Lane Kiffin sides with Rush Propst in overturning NCAA Bylaw 11.4.4

Lane Kiffin sides with Rush Propst in overturning NCAA Bylaw 11.4.4

Football

Lane Kiffin sides with Rush Propst in overturning NCAA Bylaw 11.4.4

With summer football camps ending, consisting of high school players at universities, NCAA Bylaw 11.4.4 is a topic of discussion.

Colquitt County head coach Rush Propst told Vols Wire that he is not in favor of the rule as it prevents high school coaches from being in an off-field position for two years if a player he coached is on the school’s roster.

Now Florida Atlantic head coach Lane Kiffin is expressing his concern of the rule.

“I think it’s a really bad rule,” Kiffin told Vols Wire. “I am surprised it is even allowed to happen. You are restricting people from advancing on a job. It is really bad because a lot of these guys want to get into college coaching.”

Kiffin also points out that throughout the recruiting process that “you can find really good coaches that you may want to give a shot” at coaching and that is also what makes it a “very unfortunate rule.”

First-year Tennessee head coach Jeremy Pruitt broke into the FBS college coaching profession at Alabama in 2007 in an off-field capacity as Nick Saban’s Director of Player Personnel. Pruitt came directly from Hoover High School in Hoover, Ala., and Alabama had three players on roster that Pruitt coached in high school.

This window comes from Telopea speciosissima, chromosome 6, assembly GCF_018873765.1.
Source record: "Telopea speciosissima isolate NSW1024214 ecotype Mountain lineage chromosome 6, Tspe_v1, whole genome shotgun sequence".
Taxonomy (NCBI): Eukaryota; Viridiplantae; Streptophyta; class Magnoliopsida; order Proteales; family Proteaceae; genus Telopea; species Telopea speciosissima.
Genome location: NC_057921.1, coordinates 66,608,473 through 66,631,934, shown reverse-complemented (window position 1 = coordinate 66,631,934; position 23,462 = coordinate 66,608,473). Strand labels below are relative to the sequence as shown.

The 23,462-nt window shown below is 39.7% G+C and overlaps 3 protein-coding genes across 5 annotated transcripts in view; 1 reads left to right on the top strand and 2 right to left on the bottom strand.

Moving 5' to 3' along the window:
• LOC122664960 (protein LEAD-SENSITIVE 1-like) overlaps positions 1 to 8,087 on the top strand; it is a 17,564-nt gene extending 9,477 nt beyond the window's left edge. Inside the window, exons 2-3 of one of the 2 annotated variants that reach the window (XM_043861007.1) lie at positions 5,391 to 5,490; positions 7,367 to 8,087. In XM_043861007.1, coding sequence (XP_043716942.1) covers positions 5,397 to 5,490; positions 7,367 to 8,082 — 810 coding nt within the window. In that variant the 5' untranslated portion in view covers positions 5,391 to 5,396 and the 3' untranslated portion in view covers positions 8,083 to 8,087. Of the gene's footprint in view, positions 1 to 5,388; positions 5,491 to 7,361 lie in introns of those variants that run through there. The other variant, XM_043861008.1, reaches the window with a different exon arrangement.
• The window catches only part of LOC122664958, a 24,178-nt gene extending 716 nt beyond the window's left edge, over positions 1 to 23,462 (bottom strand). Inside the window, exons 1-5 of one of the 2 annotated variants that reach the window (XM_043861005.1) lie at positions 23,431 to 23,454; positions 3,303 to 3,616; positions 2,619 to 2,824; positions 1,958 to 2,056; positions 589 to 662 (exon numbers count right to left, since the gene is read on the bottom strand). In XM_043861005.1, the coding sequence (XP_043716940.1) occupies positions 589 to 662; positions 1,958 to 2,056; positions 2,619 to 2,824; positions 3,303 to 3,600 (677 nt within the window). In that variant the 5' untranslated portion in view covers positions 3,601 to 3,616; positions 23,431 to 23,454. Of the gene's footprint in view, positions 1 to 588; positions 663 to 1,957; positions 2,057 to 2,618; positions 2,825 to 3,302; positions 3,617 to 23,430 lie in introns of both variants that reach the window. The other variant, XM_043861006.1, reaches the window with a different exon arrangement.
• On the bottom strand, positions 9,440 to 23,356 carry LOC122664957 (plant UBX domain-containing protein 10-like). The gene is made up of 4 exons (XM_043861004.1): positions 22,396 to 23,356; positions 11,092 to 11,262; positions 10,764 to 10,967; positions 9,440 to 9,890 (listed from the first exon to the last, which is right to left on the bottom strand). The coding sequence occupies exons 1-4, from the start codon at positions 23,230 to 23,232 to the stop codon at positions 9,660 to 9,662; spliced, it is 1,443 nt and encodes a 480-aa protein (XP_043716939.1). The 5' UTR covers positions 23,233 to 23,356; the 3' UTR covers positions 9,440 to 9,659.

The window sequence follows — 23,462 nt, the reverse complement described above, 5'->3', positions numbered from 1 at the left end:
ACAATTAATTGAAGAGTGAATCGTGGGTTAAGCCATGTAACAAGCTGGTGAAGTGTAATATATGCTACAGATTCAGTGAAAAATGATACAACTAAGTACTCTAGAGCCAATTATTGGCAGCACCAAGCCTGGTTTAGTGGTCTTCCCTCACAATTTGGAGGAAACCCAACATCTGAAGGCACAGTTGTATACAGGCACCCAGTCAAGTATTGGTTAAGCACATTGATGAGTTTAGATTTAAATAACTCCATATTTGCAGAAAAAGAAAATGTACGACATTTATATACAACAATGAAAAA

If the NCAA’s Bylaw 11.4.4 was in existence then, Pruitt would not have been able to coach in an off-field role.

“If this rule was in place that could not have happened for Jeremy Pruitt,” Kiffin said. “It really is unfortunate for high school coaches.”

Kiffin and Pruitt worked alongside each other as Saban’s coordinators in 2016. Kiffin realizes how far Pruitt has worked his way up the coaching ranks after an opportunity to start in an off-field capacity.

“I thought he was phenomenal on all fronts,” Kiffin said of working with Pruitt. “He was a great recruiter, great with the kids, and obviously the defense was unbelievable when he was there.”

Propst says that he “will go to any court in the land” and will say anything that he needs to say “because this rule is dead wrong.”

“There are a lot of good men that are good football coaches that are being punished by this rule and it is not the American way,” Propst said of his desire to overturn NCAA Bylaw 11.4.4 that was implemented in April 2017.

Kiffin agrees that Propst taking legal action can be the starting point in overturning ruling that prevents high school coaches from advancing their careers in off-field positions.

“I would think someone going to court on it, much like the satellite camps and restricting that, now you are seeing SEC transfers, so a lot of that stuff is based off of people being afraid of lawsuits.”

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